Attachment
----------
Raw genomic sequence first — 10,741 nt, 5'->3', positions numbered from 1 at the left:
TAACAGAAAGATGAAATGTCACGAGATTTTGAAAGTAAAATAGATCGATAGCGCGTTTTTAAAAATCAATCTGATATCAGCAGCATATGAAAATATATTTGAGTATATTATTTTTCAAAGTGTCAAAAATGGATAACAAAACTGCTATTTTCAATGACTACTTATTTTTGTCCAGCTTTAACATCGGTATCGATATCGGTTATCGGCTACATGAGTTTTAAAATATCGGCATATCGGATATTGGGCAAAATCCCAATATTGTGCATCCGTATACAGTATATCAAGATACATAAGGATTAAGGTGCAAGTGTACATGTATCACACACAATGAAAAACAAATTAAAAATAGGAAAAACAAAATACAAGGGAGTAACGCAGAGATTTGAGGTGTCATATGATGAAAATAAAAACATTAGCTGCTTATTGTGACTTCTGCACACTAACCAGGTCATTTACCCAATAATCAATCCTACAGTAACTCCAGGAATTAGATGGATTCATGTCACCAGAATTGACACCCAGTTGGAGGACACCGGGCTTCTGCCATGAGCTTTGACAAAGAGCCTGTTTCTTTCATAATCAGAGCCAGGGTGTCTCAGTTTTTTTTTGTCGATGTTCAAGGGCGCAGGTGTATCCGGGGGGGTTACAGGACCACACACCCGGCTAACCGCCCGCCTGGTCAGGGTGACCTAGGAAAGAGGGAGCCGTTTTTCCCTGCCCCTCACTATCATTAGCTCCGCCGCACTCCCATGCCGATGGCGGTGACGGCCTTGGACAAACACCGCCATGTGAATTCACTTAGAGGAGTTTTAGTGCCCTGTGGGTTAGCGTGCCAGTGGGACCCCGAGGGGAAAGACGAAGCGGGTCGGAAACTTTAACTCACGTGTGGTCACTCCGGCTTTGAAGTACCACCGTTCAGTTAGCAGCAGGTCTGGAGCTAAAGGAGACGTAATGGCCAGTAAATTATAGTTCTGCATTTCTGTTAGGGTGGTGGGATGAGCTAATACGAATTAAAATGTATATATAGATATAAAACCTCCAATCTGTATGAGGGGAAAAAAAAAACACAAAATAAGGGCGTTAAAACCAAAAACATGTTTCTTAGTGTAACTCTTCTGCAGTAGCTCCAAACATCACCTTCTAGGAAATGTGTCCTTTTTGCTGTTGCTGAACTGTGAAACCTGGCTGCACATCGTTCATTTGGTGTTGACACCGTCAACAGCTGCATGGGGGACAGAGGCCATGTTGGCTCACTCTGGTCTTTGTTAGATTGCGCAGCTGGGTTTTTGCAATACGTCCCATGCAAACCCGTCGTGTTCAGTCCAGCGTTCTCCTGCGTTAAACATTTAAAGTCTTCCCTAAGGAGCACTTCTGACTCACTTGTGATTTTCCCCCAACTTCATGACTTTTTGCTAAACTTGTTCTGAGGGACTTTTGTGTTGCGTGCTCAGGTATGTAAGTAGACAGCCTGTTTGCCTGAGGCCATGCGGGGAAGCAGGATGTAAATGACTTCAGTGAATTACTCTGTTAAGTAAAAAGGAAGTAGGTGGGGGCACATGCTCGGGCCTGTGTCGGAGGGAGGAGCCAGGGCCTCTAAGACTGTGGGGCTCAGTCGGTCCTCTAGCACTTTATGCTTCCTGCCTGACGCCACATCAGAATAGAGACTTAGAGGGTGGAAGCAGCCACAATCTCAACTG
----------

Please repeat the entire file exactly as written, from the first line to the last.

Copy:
Raw genomic sequence first — 10,741 nt, 5'->3', positions numbered from 1 at the left:
TAACAGAAAGATGAAATGTCACGAGATTTTGAAAGTAAAATAGATCGATAGCGCGTTTTTAAAAATCAATCTGATATCAGCAGCATATGAAAATATATTTGAGTATATTATTTTTCAAAGTGTCAAAAATGGATAACAAAACTGCTATTTTCAATGACTACTTATTTTTGTCCAGCTTTAACATCGGTATCGATATCGGTTATCGGCTACATGAGTTTTAAAATATCGGCATATCGGATATTGGGCAAAATCCCAATATTGTGCATCCGTATACAGTATATCAAGATACATAAGGATTAAGGTGCAAGTGTACATGTATCACACACAATGAAAAACAAATTAAAAATAGGAAAAACAAAATACAAGGGAGTAACGCAGAGATTTGAGGTGTCATATGATGAAAATAAAAACATTAGCTGCTTATTGTGACTTCTGCACACTAACCAGGTCATTTACCCAATAATCAATCCTACAGTAACTCCAGGAATTAGATGGATTCATGTCACCAGAATTGACACCCAGTTGGAGGACACCGGGCTTCTGCCATGAGCTTTGACAAAGAGCCTGTTTCTTTCATAATCAGAGCCAGGGTGTCTCAGTTTTTTTTTGTCGATGTTCAAGGGCGCAGGTGTATCCGGGGGGGTTACAGGACCACACACCCGGCTAACCGCCCGCCTGGTCAGGGTGACCTAGGAAAGAGGGAGCCGTTTTTCCCTGCCCCTCACTATCATTAGCTCCGCCGCACTCCCATGCCGATGGCGGTGACGGCCTTGGACAAACACCGCCATGTGAATTCACTTAGAGGAGTTTTAGTGCCCTGTGGGTTAGCGTGCCAGTGGGACCCCGAGGGGAAAGACGAAGCGGGTCGGAAACTTTAACTCACGTGTGGTCACTCCGGCTTTGAAGTACCACCGTTCAGTTAGCAGCAGGTCTGGAGCTAAAGGAGACGTAATGGCCAGTAAATTATAGTTCTGCATTTCTGTTAGGGTGGTGGGATGAGCTAATACGAATTAAAATGTATATATAGATATAAAACCTCCAATCTGTATGAGGGGAAAAAAAAAACACAAAATAAGGGCGTTAAAACCAAAAACATGTTTCTTAGTGTAACTCTTCTGCAGTAGCTCCAAACATCACCTTCTAGGAAATGTGTCCTTTTTGCTGTTGCTGAACTGTGAAACCTGGCTGCACATCGTTCATTTGGTGTTGACACCGTCAACAGCTGCATGGGGGACAGAGGCCATGTTGGCTCACTCTGGTCTTTGTTAGATTGCGCAGCTGGGTTTTTGCAATACGTCCCATGCAAACCCGTCGTGTTCAGTCCAGCGTTCTCCTGCGTTAAACATTTAAAGTCTTCCCTAAGGAGCACTTCTGACTCACTTGTGATTTTCCCCCAACTTCATGACTTTTTGCTAAACTTGTTCTGAGGGACTTTTGTGTTGCGTGCTCAGGTATGTAAGTAGACAGCCTGTTTGCCTGAGGCCATGCGGGGAAGCAGGATGTAAATGACTTCAGTGAATTACTCTGTTAAGTAAAAAGGAAGTAGGTGGGGGCACATGCTCGGGCCTGTGTCGGAGGGAGGAGCCAGGGCCTCTAAGACTGTGGGGCTCAGTCGGTCCTCTAGCACTTTATGCTTCCTGCCTGACGCCACATCAGAATAGAGACTTAGAGGGTGGAAGCAGCCACAATCTCAACTG